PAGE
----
As progressive thinkers, we are constantly looking forward for our participants and delivering effective, high-value mentoring solutions today that will help improve their results tomorrow. Among the many new ideas we developed and implemented this fiscal year, we delivered:

  • Profession-leading mentoring curriculum that improves relationship quality and efficiency through deep analysis of professional identity affecting a participant's career pathway;
  • 10 unique professional development events to inspire and educate participants in areas of ethics, well-being, and practical skill development; and,
  • Group mentoring experiences that accurately and easily centralize expert mentors and thought leaders across practice area and environment.

We believe that quality is our foundation, and over the past year we proved our dedication to this belief. After many years of quality feedback from our participants, our latest results reflect mentoring quality amongst the best in the profession. We will continue to strive for ever-higher quality in the future.

Our program is strong, growing and stainable. Our focused growth strategy executed through our 2017 -2020 strategic plan delivered results. We expanded relationships with existing partners and gained exciting new partners to serve a wide range of lawyer needs. Overall participation for the fiscal year increased by 21%, an impressive result for our program.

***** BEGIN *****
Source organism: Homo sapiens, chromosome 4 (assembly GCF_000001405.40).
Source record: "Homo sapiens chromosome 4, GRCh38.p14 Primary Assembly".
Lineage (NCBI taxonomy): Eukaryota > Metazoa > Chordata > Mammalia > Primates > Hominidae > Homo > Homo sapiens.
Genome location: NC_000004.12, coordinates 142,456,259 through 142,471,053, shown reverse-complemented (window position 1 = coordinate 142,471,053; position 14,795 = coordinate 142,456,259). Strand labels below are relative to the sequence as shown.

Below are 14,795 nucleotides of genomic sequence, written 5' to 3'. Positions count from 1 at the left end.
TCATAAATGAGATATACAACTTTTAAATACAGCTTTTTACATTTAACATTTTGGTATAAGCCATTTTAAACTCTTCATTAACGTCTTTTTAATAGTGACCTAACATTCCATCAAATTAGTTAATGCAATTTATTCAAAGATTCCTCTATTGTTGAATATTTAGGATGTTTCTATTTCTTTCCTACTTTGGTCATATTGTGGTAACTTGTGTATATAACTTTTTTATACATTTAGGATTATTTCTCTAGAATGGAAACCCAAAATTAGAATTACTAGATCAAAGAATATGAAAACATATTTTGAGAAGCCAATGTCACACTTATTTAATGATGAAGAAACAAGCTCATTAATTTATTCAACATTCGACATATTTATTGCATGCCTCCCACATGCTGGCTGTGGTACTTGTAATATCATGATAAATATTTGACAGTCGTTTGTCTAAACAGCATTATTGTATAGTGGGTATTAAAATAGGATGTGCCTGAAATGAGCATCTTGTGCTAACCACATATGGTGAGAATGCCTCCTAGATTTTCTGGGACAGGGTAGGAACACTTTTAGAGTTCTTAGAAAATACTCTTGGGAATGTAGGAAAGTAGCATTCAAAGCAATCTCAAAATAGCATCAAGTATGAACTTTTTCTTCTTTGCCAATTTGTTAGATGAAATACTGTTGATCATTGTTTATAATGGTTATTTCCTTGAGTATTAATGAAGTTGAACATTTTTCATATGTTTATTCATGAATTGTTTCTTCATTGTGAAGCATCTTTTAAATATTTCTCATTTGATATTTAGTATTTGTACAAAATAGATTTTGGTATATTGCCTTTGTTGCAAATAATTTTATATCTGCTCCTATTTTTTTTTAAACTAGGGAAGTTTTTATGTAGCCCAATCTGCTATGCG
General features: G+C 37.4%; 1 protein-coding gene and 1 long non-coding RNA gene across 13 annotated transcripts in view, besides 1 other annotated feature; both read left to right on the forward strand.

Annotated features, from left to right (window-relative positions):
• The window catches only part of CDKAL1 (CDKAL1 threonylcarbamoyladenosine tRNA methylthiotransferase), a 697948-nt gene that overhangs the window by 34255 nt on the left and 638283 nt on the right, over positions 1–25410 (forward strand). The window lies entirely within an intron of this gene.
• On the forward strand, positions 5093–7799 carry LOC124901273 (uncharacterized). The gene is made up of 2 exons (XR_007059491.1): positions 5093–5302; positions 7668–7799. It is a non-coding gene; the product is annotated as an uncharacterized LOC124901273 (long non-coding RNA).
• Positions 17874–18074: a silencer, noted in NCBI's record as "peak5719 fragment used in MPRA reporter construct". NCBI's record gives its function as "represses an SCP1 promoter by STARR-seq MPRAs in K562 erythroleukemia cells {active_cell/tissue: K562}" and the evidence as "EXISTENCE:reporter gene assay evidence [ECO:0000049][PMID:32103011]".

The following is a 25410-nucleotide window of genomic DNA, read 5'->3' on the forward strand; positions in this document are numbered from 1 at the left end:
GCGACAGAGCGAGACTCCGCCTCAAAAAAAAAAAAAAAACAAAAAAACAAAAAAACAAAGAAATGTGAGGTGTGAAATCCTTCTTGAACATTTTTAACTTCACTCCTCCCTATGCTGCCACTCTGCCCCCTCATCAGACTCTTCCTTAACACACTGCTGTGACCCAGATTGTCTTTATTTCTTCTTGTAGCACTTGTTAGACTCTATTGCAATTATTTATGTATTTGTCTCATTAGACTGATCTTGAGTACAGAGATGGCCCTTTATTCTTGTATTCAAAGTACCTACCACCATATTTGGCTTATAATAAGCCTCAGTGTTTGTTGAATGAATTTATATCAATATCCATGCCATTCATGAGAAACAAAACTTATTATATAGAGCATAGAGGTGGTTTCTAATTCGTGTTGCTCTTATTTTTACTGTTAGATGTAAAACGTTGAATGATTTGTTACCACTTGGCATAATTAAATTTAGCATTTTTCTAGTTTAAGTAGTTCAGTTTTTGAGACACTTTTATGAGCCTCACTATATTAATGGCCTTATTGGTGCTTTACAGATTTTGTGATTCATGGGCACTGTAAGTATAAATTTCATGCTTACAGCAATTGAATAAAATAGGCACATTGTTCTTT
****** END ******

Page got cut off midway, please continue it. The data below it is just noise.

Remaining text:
Going forward, we are realizing our vision to be the most admired lawyer mentoring program in the nation. We are working diligently to strengthen our program and deliver results for our participants.

Check out our 2019 Annual Report and let us know what you think about the future of the CAMP program! 

Join ADR Family Law Mentoring Circle

Are you looking for practical tools to help you build a law practice you love?

Check out a new resource created by CAMP Mentor Lauren Lester!

"On Purpose Legal" is a community of legal professionals defining success for themselves and building careers that support the lives they want. In essence, we’re a bunch of happy lawyers and allied professionals.